By Marion KDL & Mich KDL
So, here we are at the final roundup for 2019. This is usually where we’d share our fave scenes and sites (like in 2017 and 2018), but after sharing our predictions for the new year ahead, we thought it would be apt for us to also reflect — at a personal level — on the K-Drama year that will soon be passing us by. Because what a year it was indeed!
Without further ado, presenting our reflections on K-Dramaland 2019:
This year for me was also about the web-dramas — A-Teen 2, In Seoul, Miss Independent Jieun 2 — which I turned to for a quicker fix when I wanted something shorter and more snappy. They were a joy to follow in many ways, but what saddened me was hearing about the recent passing of Cha In-ha, who starred in Miss Independent Jieun 2 and the currently-airing Love With Flaws. In a year marred with various scandals and tragedies alike within the Korean entertainment industry, it’s heartbreaking to see such a bright light dimmed even before its glow could spread far and wide. May he rest in peace.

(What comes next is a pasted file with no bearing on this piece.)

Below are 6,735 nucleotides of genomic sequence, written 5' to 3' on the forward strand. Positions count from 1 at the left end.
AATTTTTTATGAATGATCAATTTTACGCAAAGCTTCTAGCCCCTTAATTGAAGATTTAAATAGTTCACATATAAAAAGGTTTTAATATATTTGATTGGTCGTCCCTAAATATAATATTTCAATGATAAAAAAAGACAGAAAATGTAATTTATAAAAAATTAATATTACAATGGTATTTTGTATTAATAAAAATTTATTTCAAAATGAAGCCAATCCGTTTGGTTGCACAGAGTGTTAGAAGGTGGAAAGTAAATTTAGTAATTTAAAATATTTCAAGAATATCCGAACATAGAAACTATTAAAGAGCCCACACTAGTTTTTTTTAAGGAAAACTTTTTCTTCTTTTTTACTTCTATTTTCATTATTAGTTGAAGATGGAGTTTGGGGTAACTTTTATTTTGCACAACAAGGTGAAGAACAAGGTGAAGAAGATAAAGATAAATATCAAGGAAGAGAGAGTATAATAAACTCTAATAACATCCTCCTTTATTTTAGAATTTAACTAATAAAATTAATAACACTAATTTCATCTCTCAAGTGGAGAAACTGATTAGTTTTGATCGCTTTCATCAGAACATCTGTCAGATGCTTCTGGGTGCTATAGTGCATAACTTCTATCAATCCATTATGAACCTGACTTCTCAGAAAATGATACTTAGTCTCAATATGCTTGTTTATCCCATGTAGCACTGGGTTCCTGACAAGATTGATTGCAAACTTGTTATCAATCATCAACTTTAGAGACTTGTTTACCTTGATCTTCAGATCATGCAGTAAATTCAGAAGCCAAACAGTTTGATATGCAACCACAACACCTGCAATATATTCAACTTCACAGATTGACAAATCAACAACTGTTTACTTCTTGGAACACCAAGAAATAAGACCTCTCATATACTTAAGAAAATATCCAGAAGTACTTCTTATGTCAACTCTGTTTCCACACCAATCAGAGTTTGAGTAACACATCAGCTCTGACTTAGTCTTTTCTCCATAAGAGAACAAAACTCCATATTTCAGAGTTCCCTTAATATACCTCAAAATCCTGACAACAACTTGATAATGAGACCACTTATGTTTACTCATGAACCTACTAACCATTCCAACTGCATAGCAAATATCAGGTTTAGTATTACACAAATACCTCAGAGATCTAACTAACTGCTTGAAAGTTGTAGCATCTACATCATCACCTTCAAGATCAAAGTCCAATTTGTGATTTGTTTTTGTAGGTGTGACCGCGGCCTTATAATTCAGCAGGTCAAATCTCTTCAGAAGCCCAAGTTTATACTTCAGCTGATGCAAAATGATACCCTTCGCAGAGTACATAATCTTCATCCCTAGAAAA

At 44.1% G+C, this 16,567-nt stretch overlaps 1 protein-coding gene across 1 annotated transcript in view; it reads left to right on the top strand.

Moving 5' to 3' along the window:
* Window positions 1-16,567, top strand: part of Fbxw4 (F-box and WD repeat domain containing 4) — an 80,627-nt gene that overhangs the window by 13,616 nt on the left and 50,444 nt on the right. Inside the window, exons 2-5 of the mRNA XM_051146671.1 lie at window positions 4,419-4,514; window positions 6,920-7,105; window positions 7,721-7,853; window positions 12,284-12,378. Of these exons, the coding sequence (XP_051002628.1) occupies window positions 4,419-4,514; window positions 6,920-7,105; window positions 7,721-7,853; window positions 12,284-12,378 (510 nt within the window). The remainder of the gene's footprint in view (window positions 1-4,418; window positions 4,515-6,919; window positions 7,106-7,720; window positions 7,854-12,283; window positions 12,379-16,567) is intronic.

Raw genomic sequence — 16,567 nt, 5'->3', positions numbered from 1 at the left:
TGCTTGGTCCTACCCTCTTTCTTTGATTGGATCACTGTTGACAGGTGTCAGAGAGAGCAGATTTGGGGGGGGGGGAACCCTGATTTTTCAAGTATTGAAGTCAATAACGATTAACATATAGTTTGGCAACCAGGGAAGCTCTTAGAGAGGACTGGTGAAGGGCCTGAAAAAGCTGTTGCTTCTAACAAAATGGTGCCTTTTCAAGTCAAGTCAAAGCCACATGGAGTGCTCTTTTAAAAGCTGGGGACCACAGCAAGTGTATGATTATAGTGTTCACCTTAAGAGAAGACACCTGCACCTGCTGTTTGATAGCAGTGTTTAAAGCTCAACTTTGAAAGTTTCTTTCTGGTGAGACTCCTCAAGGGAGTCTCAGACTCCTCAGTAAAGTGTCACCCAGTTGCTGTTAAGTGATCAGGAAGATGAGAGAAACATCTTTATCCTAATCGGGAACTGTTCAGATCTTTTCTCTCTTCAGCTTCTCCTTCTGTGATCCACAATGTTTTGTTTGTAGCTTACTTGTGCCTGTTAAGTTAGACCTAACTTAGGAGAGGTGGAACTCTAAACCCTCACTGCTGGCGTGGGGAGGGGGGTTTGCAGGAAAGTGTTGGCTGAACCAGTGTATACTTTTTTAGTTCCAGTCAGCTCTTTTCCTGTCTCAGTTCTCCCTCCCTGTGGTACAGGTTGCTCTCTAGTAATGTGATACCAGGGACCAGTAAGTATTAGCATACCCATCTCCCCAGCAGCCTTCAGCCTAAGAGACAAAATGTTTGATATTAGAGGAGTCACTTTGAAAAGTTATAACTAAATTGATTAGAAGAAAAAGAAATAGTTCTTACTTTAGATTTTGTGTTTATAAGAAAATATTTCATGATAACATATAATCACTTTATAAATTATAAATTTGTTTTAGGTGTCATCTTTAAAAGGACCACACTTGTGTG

What will 2020 bring for K-Dramaland? Our predictions aside, your guess is really as good as mine. I hope great stories will continue to be told, through strong storylines and even stronger acting. But on a personal front, I’m SUPER excited to welcome back Go Kyung-pyo (Reply 1988, Jealousy Incarnate, Chicago Typewriter) as he’s finally discharged from the army! Hurrah! Bring on the new year already 🙂
For me, 2019 was a K-Drama year of contrasts.
For one, there was its dark side. The very dark side. Over the years, I have followed reports about actors and actresses fainting during filming, unpaid staff and missing labor unions in the K-Drama production circuit. But this year –the year of #metoo– an unprecedented number of accounts of sexual abuse, drug-raping, suicides, mental distress and heavy drug abuse were reported on a regular basis — culminating in the Burning Sun Scandal, but staying a depressing constant thereafter. K-Entertainment thus had its own Weinstein moment and it became clear that these were, and are not single incidents, but an institutionalized part of the production side of our so-cherished K-Dramaland.
Mich and I started to wonder if, and how we should address this on KDL. Were there any counter-measures to be taken, especially concerning the actors in question that we also showcase here on KDL? And which ones? Meta questions came up: How much should we associate a text with its author, or a character with its actor?